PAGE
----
What is it about?
From lab experiments, we know the current speeds under which sediments begin to move. Such knowledge is needed for a wide range of applications. However, it is less clear if those predictions apply in practice in "real world" situations. In this study, we used a high-resolution model of wave motions to predict wave-generated water movements at the seabed. We compared them with predictions from the lab experiments. The results suggested that the sands on the whole shelf of Santa Maria Island (Azores) should have been moved during winter storms, but this is contradicted by our field evidence showing deposition in the mid-shelf. This comparison allowed us to work out a correction factor.
Photo by Austin Neill on Unsplash
Why is it important?
Stresses at the threshold of motion are needed for predicting sand fluxes under currents and for much other work in sedimentology, but it is unclear how accurate those predictions are in field situations. This could arise because of inaccuracies in either the threshold stresses or the stresses imposed on the bed (e.g., by waves, tidal currents, etc.). Field experiments are needed where the stresses imposed on the bed can be well predicted and where there are independent constraints on sediment mobility and deposition. Wave-influenced shelves potentially allow for such tests.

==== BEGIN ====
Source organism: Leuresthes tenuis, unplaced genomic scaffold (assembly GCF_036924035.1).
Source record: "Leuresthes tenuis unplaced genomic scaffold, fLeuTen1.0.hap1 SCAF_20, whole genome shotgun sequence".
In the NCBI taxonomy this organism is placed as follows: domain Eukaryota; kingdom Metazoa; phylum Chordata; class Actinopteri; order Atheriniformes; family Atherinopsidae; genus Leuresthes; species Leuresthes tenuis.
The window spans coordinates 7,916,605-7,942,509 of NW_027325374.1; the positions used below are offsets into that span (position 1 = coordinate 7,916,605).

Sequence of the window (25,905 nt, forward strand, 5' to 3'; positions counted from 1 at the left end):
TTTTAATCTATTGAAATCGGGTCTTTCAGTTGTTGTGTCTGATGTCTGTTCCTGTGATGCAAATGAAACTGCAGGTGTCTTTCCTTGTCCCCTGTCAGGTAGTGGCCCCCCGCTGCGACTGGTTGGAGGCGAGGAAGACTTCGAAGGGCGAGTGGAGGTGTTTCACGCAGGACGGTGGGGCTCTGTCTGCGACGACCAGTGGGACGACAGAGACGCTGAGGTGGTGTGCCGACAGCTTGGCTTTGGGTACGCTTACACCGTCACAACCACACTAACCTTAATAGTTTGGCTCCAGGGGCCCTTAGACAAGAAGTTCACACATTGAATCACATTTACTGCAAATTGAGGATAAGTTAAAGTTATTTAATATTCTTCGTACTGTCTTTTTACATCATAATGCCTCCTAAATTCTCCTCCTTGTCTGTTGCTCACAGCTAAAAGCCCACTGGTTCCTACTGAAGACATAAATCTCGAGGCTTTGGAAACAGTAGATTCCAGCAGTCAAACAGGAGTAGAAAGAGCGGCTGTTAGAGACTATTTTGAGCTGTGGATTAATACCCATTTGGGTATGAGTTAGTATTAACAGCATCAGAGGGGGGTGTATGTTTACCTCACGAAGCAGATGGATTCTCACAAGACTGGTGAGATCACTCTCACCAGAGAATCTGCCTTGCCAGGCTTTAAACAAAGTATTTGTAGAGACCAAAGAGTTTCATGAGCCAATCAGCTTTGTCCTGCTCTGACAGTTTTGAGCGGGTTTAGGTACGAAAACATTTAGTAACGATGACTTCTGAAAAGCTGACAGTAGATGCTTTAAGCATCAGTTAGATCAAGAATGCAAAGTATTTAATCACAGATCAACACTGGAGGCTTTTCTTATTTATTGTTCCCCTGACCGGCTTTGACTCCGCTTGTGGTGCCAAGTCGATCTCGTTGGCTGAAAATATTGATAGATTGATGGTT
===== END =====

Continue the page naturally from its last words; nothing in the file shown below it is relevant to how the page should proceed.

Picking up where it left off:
Read the Original
This page is a summary of: Wave‐influenced deposition of carbonate‐rich sediment on the insular shelf of Santa Maria Island, Azores, Sedimentology, January 2022, Wiley, DOI: 10.1111/sed.12963.
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